Fast food regs could curb obesity, study finds

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Tougher government regulations on the fast food industry could help curb a global obesity epidemic, researchers have concluded.

A new study published in the Bulletin of the World Health Organization (WHO) links the explosion of the fast food industry to general increase in the body mass index (BMI) in wealthier countries.

The phenomenon is exacerbated in nations with fewer restrictions on unhealthy food, according to the findings.

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“In particular, they suggest that government regulations hindering the spread of fast food consumption might help to mitigate the obesity epidemic,” researchers Roberto De Vogli, Anne Kouvonen and David Gimeno wrote.

The findings are based on data involving fast food consumption and body mass indexes in 27 countries belonging to the international Organization for Economic Co-operation and Development.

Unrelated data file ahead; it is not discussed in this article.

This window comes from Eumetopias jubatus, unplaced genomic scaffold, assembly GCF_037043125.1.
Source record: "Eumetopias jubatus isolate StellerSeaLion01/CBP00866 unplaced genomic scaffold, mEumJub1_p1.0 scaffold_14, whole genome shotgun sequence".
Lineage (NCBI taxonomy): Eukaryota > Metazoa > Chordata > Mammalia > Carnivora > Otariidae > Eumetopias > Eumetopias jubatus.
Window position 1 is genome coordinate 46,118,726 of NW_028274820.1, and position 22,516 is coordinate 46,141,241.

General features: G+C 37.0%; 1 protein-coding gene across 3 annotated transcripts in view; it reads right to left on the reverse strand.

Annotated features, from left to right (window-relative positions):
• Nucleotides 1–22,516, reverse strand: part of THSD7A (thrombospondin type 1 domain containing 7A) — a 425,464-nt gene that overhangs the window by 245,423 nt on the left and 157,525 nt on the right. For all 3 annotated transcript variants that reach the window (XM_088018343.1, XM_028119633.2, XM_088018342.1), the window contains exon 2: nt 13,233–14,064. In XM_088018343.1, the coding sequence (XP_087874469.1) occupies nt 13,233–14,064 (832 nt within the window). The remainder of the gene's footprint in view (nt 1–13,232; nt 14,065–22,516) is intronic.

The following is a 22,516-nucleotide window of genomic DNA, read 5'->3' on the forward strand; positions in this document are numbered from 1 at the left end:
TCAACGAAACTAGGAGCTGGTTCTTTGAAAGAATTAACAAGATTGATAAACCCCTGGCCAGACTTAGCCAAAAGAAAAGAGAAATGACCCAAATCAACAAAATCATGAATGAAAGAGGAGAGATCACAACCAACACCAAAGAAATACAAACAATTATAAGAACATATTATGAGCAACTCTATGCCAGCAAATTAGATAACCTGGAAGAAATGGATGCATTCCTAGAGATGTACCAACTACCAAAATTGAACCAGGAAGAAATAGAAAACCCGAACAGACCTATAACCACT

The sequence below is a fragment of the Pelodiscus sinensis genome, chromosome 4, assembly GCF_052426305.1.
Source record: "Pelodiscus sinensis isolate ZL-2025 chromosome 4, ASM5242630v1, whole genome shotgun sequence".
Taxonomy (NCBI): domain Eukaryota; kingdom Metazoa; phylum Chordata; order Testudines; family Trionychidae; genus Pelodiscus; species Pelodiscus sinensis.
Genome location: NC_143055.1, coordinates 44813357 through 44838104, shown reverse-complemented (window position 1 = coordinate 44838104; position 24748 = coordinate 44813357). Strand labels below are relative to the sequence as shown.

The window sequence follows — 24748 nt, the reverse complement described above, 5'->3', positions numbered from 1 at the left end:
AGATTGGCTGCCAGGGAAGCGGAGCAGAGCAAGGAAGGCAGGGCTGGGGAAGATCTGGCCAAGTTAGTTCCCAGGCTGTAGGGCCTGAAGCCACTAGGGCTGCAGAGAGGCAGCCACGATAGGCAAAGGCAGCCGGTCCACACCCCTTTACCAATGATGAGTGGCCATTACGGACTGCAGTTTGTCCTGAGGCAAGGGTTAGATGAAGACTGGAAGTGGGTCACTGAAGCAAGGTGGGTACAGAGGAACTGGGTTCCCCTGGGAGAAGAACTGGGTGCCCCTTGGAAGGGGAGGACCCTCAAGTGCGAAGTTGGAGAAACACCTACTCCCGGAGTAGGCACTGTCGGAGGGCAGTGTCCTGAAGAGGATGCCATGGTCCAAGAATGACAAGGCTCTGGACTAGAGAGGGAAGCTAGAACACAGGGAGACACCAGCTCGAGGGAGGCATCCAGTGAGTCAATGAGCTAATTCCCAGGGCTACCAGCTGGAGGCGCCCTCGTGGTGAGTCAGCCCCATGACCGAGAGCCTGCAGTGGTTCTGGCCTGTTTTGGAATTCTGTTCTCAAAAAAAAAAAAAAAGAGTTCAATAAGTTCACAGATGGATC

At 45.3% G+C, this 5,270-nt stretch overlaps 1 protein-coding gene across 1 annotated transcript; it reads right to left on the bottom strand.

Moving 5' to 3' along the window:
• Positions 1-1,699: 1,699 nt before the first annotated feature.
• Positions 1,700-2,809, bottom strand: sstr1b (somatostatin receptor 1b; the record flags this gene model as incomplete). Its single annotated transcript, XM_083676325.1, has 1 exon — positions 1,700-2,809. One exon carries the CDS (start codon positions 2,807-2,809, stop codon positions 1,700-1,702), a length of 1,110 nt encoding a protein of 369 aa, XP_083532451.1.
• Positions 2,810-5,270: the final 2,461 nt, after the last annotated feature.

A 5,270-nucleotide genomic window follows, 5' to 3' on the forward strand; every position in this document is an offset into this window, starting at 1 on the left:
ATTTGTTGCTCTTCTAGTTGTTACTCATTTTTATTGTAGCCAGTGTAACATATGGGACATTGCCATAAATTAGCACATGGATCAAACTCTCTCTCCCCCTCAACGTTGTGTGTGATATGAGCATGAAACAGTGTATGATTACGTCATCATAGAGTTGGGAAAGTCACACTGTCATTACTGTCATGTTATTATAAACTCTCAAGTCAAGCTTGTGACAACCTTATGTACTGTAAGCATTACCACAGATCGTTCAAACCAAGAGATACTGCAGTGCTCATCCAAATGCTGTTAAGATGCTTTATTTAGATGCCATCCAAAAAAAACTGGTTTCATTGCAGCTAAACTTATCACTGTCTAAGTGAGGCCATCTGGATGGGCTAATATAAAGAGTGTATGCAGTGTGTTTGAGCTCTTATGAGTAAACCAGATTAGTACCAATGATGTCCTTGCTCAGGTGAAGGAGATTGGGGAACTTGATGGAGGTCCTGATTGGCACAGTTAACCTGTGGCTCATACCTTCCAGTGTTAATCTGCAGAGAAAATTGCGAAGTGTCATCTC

“Our study shows that countries adopting what are considered market-liberal policies experience faster increases in both fast food consumption and mean BMI,” according to the study, which appears in the February edition of the bulletin.

The publication is the official journal of the WHO, the public health branch of the United Nations.

Moves to increase regulations on unhealthy food have met with staunch opposition in the United States, such as when former New York City Mayor Michael Bloomberg sought to ban large sodas, which have been linked to obesity.

A state appeals court ultimately deemed the ban unconstitutional.

President Obama’s Affordable Care Act seeks to improve public health through new regulations requiring chain restaurants to post calorie information on their menus. Vending machines will also be required to display calorie counts under the law.

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